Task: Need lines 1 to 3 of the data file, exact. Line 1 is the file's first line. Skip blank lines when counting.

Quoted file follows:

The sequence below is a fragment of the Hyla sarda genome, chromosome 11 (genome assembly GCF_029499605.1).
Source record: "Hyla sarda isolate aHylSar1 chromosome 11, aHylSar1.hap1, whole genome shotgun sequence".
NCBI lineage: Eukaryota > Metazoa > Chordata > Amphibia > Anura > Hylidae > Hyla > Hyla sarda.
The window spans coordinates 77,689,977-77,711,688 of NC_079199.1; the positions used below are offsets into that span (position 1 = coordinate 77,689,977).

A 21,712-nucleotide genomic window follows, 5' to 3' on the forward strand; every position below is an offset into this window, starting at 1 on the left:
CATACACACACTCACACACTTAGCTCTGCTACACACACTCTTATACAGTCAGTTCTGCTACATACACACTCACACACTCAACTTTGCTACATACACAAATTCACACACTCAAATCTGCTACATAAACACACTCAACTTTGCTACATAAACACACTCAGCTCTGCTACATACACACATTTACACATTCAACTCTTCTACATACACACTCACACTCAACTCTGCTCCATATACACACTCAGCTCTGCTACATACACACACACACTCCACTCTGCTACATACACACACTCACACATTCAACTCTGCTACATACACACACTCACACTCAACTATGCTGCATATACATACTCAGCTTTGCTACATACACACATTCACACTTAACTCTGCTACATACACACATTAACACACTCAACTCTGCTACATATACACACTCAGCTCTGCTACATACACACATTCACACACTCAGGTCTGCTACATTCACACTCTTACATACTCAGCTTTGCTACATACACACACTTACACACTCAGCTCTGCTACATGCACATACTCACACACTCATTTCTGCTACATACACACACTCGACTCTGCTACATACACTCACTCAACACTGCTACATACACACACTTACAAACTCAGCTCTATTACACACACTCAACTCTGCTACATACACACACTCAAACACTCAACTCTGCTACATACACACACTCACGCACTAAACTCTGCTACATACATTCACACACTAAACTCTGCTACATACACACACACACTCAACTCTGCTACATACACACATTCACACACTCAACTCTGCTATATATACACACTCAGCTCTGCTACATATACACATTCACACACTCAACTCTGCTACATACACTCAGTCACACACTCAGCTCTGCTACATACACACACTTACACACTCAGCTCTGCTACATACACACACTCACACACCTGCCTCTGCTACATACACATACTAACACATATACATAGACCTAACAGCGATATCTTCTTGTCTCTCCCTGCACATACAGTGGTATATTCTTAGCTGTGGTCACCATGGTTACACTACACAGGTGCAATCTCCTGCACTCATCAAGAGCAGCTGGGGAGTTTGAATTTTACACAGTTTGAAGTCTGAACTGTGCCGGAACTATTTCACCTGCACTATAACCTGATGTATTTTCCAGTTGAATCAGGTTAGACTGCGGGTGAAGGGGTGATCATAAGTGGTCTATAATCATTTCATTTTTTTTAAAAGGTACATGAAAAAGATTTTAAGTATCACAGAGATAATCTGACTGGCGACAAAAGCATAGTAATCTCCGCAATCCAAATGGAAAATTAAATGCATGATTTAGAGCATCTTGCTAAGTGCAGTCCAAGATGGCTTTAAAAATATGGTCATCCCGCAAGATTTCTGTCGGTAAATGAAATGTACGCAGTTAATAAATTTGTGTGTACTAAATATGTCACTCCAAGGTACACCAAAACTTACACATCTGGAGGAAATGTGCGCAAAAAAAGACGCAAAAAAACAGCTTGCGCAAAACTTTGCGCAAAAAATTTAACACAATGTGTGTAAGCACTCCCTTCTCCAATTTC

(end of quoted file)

The sequence below is a fragment of the Hyla sarda genome, chromosome 11 (genome assembly GCF_029499605.1).
Source record: "Hyla sarda isolate aHylSar1 chromosome 11, aHylSar1.hap1, whole genome shotgun sequence".
NCBI lineage: Eukaryota > Metazoa > Chordata > Amphibia > Anura > Hylidae > Hyla > Hyla sarda.